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Local and Regional Food Systems: Community/Regional Development

An index of initiatives and resources related to local and regional food systems.

Community & Regional Development Resources

Convenient, affordable, and reliable access to safe nutritious food is important to the long term health of individuals, families and communities. How that food is produced and distributed can reveal a lot about the overall equity and sustainability of communities, regions and nations as a whole. Many are also recognizing the role food production and provision can play as an engine of economic and cultural renewal. A growing number of efforts are underway to assess and intentionally shape food systems based on this awareness, while increasing community capacity and resilence. The initiatives and resources listed here offer support and insight into this community and regional development work.

General Resources

Other Research Information Sources

Community & Regional Economic Development

  • Asset-Based Community Development Institute -Organization focused on helping local residents and organizations inventory and mobilize community resources
  • Business Alliance for Local Living Economies (BALLE) network of business leaders, economic development professionals, government officials, social innovators, and community leaders helping build local living economies.
  • Community & Economic Development Resources at Cornell, including Cornell Community and Regional Development Institute (CARDI)
  • Community Food Enterprise: Local Success in a Global Marketplace, a study of locally owned food businesses from around the world.  Designed to highlight successful models of community food enterprises
  • Crossroads Resource Center -a non-profit organization that works with communities and their allies to foster democracy and local self-determination.  They specialize in devising new tools communities can use to create a more sustainable future, and offer several resources focused on local foods. Crossroads President, Ken Meter, is a recognized food system analyst whose work integrates market analysis, business development, systems thinking, and social concerns.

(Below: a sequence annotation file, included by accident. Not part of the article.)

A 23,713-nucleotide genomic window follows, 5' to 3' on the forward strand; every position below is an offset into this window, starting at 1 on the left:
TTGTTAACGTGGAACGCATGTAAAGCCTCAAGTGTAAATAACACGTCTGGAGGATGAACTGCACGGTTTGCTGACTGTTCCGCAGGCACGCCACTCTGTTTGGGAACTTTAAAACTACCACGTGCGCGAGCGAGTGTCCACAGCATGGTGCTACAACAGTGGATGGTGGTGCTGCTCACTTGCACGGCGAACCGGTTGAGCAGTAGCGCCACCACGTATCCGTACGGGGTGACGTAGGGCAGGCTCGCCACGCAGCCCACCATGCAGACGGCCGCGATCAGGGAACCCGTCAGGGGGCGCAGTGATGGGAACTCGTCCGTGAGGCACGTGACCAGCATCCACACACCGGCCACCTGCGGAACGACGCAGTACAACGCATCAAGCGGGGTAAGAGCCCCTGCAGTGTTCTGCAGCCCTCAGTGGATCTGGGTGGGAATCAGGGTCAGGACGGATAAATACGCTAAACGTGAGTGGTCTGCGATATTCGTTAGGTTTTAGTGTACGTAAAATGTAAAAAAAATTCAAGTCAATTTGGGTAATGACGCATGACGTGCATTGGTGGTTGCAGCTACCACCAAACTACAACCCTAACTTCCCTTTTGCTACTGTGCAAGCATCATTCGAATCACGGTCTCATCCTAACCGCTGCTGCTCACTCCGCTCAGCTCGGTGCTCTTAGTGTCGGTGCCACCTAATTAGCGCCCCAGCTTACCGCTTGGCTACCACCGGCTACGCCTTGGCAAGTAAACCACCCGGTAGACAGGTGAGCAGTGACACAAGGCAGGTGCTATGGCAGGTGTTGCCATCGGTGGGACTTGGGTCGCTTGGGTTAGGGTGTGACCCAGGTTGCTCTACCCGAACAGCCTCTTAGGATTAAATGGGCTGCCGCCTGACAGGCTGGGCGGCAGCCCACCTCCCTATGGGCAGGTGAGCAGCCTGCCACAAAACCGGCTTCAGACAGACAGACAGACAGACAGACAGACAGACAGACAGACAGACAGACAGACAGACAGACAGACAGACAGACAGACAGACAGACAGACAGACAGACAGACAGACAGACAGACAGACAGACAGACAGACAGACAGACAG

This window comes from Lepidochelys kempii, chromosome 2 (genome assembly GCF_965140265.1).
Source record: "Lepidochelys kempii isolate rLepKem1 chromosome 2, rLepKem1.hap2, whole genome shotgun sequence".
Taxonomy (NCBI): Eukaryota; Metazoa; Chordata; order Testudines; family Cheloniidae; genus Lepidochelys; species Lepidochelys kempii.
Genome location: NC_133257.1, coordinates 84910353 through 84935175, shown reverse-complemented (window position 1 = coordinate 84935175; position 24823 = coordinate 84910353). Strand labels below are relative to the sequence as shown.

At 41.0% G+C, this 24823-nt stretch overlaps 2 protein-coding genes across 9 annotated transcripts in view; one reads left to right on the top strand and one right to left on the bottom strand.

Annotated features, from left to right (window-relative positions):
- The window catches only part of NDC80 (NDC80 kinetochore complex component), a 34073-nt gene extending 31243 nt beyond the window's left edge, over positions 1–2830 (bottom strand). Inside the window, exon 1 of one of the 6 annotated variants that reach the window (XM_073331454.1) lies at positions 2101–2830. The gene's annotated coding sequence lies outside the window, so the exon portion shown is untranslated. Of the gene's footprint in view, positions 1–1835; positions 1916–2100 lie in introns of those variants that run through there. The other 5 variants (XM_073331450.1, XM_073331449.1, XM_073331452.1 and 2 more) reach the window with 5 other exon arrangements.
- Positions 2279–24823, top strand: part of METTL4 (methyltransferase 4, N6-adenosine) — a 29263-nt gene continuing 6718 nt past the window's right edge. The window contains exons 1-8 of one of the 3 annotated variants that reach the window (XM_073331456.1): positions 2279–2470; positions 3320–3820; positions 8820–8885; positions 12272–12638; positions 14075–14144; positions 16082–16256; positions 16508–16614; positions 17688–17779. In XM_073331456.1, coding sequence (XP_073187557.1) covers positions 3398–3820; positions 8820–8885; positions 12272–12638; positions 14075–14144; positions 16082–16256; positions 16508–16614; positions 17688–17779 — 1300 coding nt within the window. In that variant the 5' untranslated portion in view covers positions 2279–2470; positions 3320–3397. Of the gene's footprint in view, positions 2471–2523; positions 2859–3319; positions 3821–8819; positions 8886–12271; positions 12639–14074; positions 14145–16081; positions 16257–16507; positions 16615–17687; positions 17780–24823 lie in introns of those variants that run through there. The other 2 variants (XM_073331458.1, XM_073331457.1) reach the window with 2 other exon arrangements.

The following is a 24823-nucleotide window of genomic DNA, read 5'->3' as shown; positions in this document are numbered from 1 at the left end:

• Food Systems and Rural Development programming (and grant funding) at the Kellogg Foundation
  • Marketshare - offers a variety of tools, resources and analysis supporting a learning community of public market practitioners "cultivating the field of public markets for public good".
  • Michigan Good Food Summit website, "envisioning a thriving economy, equity and sustainability for all of Michigan and its people through a food system rooted in local communities and centered on good food". Offers several useful work group reports, including one on food system infrastructure.
  • New Economy Working Group -The mission of the New Economy Working Group (NEWGroup) is to contribute to reframing the economic policy debate to address the social and environmental imperatives and opportunities of the 21st Century. The group's work is organized around nine action clusters including local living economies.
  • New York State Business Development Programs
  • Northeast Regional Center for Rural Development (NERCRD) -Dedicated to providing research-based information that helps create regional prosperity through entrepreneurial and cluster-based innovation, while assuring balanced uses of natural resources in livable communities in the northeastern United States.
  • RUPRI (Rural Policy Research Institute) is committed to promoting innovative, collaborative, and systems-based approaches to rural issues that engage decision-makers and rural people at local, regional, state, national, and international levels. Activities supporting economic development include:
    • Center for Rural Entrepreneurship providing rural communities with resources for implementing entrepreneurship as a core economic development strategy. The Center applies practice-driven research, development tools, and consultation services in participation with many partners – rural communities, development practitioners, researchers, and policymakers.
    • Rural Futures Lab aims to create a new future-oriented narrative for rural America. The focus is on the economic drivers that will make rural regions increasingly vital to the nation’s and the planet’s well-being in the coming decades, while ensuring that rural people are full partners in the stewardship and development of rural-based resources
  • SUS-CHAIN -Research project co-financed by the European Commission, with case studies and reports pertaining to sustainability in agro-food chains, including recommendations.
  • Wallace Center at Winrock International supports entrepreneurs and communities as they build a new, 21st century food system that is healthier for people, the environment, and the economy.
  • Wealth Creation in Rural Communities offers useful approaches for improving rural livelihoods with a systems approach to development that creates multiple forms of wealth owned and controlled locally.

Community Food Security/Food Systems Assessment

Terminology
To better understand needs and opportunities, many communities and regions are conducting systematic assessments of their food systems. Exact terms and approaches vary depending on the participants and priorities, including assessments focusing on food systems, food security, and foodsheds. Many of these also contain elements of a local economic assessment.